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Frequently asked questions about autogas

Frequently asked questions about autogas

Frequently asked questions about autogas


  1. Is the autogas available in Greece imported from abroad or produced domestically?

    The autogas distributed through service stations comes from domestic oil refineries. Local refineries produce liquefied petroleum gas (LPG) for all purposes through the fractional distillation of crude oil.

  2. What percentage of the total market does autogas currently hold?

    It is estimated that autogas comprises less than 2% of the total fuel intended for vehicle use. Its use is growing, however, as it combines tangible savings for consumers with environmental benefits.

  3. Is there a specific number of service stations selling autogas? Are additional investments planned in this area?

    Right now, there about 300 service stations in Greece under the Coral and Car Gas brands which can service and supply LPG-powered cars. There is also strong interest in the liquid fuel outlet sector in adding LPG to its range of products. Service stations often include facilities for converting petrol-powered cars to dual fuel supply.

  4. How safe is the use of autogas?

    The use of LPG for private and commercial vehicles is completely safe and legal (Ministerial Decision No. 18586/618 20/3/2000), as the parts on the converters have been tested in accordance with European specifications and are accompanied by certificates of suitability. The fuel system on the vehicle is a closed-loop system and does not pass through the passenger compartment. It is also equipped with specific safety provisions.

  5. How do you fill the fuel tank on a car with LPG?

    All of the kits converting vehicles to autogas include a storage cylinder that is placed in the boot. The latest solution is to place an annular reservoir in the spare-tyre stowage space. The car's gas tank is filled at a special autogas dispenser at service stations which connects to the tank filler valve that is prominently placed on the car.

  6. What happens when a car runs out of autogas far from a filling station?

    All cars using LP autogas can change over from LPG to petrol by flipping a switch. The driver can select the desired fuel even while driving.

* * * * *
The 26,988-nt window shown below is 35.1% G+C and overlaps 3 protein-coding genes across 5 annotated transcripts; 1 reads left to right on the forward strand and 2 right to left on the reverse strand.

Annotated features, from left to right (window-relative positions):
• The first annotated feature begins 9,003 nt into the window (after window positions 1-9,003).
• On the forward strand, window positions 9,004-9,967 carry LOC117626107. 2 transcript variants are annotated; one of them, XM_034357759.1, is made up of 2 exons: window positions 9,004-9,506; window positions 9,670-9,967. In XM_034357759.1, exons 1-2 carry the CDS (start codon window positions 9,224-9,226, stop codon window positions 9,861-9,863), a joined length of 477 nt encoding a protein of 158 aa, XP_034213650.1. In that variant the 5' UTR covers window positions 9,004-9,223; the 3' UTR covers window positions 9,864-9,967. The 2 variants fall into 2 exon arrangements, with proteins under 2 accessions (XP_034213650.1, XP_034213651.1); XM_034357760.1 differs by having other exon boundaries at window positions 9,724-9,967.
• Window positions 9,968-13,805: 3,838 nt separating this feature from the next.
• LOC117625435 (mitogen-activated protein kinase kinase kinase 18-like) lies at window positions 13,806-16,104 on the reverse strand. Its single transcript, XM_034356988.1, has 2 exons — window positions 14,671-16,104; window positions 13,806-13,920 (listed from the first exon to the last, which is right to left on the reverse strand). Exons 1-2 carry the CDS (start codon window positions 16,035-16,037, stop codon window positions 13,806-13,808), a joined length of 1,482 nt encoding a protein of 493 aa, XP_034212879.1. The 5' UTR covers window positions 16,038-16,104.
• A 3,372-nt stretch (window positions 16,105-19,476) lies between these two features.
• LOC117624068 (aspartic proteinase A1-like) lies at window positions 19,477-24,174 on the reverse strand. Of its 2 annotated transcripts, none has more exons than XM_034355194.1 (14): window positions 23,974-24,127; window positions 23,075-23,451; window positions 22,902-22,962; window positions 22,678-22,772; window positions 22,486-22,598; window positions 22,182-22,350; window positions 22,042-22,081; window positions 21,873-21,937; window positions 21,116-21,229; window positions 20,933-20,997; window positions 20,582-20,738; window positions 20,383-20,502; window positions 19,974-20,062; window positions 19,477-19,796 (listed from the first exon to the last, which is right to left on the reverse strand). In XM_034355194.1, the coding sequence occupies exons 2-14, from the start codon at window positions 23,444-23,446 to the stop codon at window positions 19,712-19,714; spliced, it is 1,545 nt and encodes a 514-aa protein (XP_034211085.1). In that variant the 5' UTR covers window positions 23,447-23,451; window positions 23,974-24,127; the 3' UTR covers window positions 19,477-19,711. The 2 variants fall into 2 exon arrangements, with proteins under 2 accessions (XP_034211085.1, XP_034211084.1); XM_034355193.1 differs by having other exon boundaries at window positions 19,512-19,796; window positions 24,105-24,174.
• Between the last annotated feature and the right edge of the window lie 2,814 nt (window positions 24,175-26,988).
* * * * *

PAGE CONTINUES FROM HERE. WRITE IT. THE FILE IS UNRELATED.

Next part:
7. Does the autogas supply system to the engine need maintenance?

    Regular maintenance of the autogas supply system is performed by authorised car repair garages and varies according to the manufacturer.

  8. In order to use LPG in a car, do you have to buy a new car with factory-installed autogas specifications? Can a petrol-powered car be converted to dual fuel use? Who undertakes these conversions?

    It is not necessary to buy a new car from the factory in order to use liquefied petroleum gas. Converting your car to LPG is a simple process undertaken by authorised car repair garages and includes a warranty on the conversion kit.
    All petrol-powered cars can be converted to autogas, and a flip of a switch can alternate between the two fuel types.
    Major car manufacturers in Europe, such as Opel, Ford, Citroen, Daihatsu, Fiat, Mercedes and Nissan, make factory-built LPG-driven models, but these are not yet available in Greece.

  9. Do LPG-powered cars have to pay lower circulation tax?

    Although the use of autogas means lower environmental impacts, no law has been introduced that calls for a reduction in circulation tax for cars using LPG.

  10. Is there a particular smell in the passenger compartment of an LPG-powered car?

    There is no smell in the passenger compartment of a car using LPG. Given the significant environmental benefits, the cost savings in comparison to competitive fuels and the technology involved in converting cars already at an advanced level, autogas is a strategic development priority for the Coral Gas team, with multiple benefits for all drivers.